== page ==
Ferrari Museum celebrates 90 years of racing, from Ascari to Vettelby Dominic Tobin on 6th June 2019
From the first car to wear the Prancing Horse, to the latest F1 challengers: museum exhibition charts 90 years of Ferrari
Ferrari is celebrating 90 years of racing with a new exhibition that features some of the team’s most successful cars.
Race-winning models driven by Alberto Ascari, Juan Manuel Fangio, John Surtees, Niki Lauda and Michael Schumacher are among those on display, charting the history of Scuderia Ferrari since it was founded on 16 November 1929.
Enzo Ferrari began his venture racing Alfa Romeos, as part of a team called Società Anonima Scuderia Ferrari.
The “90 years” exhibition includes the first car to wear the Prancing Horse, an Alfa Romeo 8C 2300 Spider, which raced at the 1923 Le Mans 24 Hours.
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War meant that the first Ferrari-badged car was only produced in 1947; the exhibition features the dominating Ferrari 500 F2, in which Ascari took two world championship titles, in 1952 and 1953.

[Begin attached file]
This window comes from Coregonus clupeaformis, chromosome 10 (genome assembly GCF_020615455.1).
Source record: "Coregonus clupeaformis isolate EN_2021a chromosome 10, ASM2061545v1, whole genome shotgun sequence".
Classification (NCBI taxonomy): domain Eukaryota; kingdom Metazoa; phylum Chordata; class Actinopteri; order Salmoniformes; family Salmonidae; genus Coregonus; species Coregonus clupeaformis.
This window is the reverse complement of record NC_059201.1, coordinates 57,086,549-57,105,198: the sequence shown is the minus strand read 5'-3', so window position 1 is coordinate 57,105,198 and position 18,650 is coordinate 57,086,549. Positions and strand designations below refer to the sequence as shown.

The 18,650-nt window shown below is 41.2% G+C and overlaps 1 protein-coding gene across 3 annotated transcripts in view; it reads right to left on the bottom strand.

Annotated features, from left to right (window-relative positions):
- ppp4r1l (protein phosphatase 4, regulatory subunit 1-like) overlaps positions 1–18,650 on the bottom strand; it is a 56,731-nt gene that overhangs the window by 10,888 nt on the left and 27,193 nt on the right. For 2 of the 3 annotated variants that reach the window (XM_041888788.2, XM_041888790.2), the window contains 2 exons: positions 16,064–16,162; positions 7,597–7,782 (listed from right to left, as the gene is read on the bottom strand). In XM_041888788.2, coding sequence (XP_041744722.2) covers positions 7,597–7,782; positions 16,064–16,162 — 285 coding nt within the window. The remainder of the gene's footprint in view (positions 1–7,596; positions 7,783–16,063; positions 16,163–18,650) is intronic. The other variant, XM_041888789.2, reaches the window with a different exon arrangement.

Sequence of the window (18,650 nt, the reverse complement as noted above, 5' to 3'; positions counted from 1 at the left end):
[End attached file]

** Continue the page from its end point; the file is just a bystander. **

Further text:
Also on display is Fangio’s 1956-championship-winning Ferrari D50, and the Dino 246 F1, which Mike Hawthorn drove in 1958, on his way to winning the championship by a single point, ahead of Stirling Moss.
The Ferrari 156 F1, in which John Surtees took his maiden Grand Prix victory, is included in the exhibition, as is Niki Lauda’s 312 T, which helped him to his first world championship.
The 1979 312 T in the exhibition was another title-winning car in the hands of Jody Scheckter.
Wisely, the display skips the 1980s and 1990s, saving space for the F2004 car that took Michael Schumacher to 13 victories in the 2004 season, as well as his seventh – and final championship.
Kimi Räikkönen’s 2007 championship-winning car is included too: the same chassis, which crossed the line first in Brazil to secure the title by a point.
The exhibition also charts the team’s success in sports car racing, with the 166 MM, which was the first Ferrari to win the Le Mans 24 Hours in 1949, and went on to win the Mille Miglia, as well as the as the 1964 Sebring 12 hours-winning 275 P, which also secured victory in that year's Le Mans 24 Hours.
The cars will be on display until May next year, alongside a “Hypercars” exhibition, with examples of the high-tech, high-performance cars of their era, beginning with the 1984 288 GTO, and including the F40, F50, Enzo and LaFerrari.
On the opposite scale to Ascari’s car is the museum’s new room that replicates Ferrari’s style centre, where buyers can customise their new car, selecting from colour palettes, fabric swatches and leather samples.